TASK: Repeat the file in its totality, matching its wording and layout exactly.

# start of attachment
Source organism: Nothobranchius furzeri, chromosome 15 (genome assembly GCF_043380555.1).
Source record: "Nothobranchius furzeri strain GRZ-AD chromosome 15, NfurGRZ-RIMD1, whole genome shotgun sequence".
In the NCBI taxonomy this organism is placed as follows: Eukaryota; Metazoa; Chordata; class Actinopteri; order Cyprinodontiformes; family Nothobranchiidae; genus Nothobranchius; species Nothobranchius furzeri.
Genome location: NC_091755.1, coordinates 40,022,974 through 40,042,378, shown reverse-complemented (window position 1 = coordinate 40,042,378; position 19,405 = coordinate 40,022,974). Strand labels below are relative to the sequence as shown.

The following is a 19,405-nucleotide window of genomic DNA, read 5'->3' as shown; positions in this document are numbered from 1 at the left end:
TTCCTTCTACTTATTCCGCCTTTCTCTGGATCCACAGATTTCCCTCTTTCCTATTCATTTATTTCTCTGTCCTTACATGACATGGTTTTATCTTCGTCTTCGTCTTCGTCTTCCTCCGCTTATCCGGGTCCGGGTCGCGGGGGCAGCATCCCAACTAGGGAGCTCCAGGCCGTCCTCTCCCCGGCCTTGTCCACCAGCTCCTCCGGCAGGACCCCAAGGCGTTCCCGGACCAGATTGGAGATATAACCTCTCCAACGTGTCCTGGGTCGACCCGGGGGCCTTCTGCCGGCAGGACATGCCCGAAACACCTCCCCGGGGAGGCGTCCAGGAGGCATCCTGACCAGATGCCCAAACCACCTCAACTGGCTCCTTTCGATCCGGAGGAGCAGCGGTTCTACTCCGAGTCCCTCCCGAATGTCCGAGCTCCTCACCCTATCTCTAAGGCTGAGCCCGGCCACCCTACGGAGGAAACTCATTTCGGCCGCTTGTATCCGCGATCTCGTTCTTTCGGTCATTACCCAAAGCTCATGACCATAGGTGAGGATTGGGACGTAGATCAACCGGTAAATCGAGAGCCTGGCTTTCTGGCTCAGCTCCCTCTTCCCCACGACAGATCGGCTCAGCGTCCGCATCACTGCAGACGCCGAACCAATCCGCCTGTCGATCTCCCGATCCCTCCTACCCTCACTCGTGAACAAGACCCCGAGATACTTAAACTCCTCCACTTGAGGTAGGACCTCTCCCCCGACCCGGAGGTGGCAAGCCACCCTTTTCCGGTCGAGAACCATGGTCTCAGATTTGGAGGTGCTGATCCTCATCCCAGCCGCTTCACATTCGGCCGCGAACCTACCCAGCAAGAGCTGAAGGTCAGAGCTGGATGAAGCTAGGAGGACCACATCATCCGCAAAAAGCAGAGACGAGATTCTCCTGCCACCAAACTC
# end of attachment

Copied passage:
Source organism: Nothobranchius furzeri, chromosome 15 (genome assembly GCF_043380555.1).
Source record: "Nothobranchius furzeri strain GRZ-AD chromosome 15, NfurGRZ-RIMD1, whole genome shotgun sequence".
In the NCBI taxonomy this organism is placed as follows: Eukaryota; Metazoa; Chordata; class Actinopteri; order Cyprinodontiformes; family Nothobranchiidae; genus Nothobranchius; species Nothobranchius furzeri.
Genome location: NC_091755.1, coordinates 40,022,974 through 40,042,378, shown reverse-complemented (window position 1 = coordinate 40,042,378; position 19,405 = coordinate 40,022,974). Strand labels below are relative to the sequence as shown.

The following is a 19,405-nucleotide window of genomic DNA, read 5'->3' as shown; positions in this document are numbered from 1 at the left end:
TTCCTTCTACTTATTCCGCCTTTCTCTGGATCCACAGATTTCCCTCTTTCCTATTCATTTATTTCTCTGTCCTTACATGACATGGTTTTATCTTCGTCTTCGTCTTCGTCTTCCTCCGCTTATCCGGGTCCGGGTCGCGGGGGCAGCATCCCAACTAGGGAGCTCCAGGCCGTCCTCTCCCCGGCCTTGTCCACCAGCTCCTCCGGCAGGACCCCAAGGCGTTCCCGGACCAGATTGGAGATATAACCTCTCCAACGTGTCCTGGGTCGACCCGGGGGCCTTCTGCCGGCAGGACATGCCCGAAACACCTCCCCGGGGAGGCGTCCAGGAGGCATCCTGACCAGATGCCCAAACCACCTCAACTGGCTCCTTTCGATCCGGAGGAGCAGCGGTTCTACTCCGAGTCCCTCCCGAATGTCCGAGCTCCTCACCCTATCTCTAAGGCTGAGCCCGGCCACCCTACGGAGGAAACTCATTTCGGCCGCTTGTATCCGCGATCTCGTTCTTTCGGTCATTACCCAAAGCTCATGACCATAGGTGAGGATTGGGACGTAGATCAACCGGTAAATCGAGAGCCTGGCTTTCTGGCTCAGCTCCCTCTTCCCCACGACAGATCGGCTCAGCGTCCGCATCACTGCAGACGCCGAACCAATCCGCCTGTCGATCTCCCGATCCCTCCTACCCTCACTCGTGAACAAGACCCCGAGATACTTAAACTCCTCCACTTGAGGTAGGACCTCTCCCCCGACCCGGAGGTGGCAAGCCACCCTTTTCCGGTCGAGAACCATGGTCTCAGATTTGGAGGTGCTGATCCTCATCCCAGCCGCTTCACATTCGGCCGCGAACCTACCCAGCAAGAGCTGAAGGTCAGAGCTGGATGAAGCTAGGAGGACCACATCATCCGCAAAAAGCAGAGACGAGATTCTCCTGCCACCAAACTC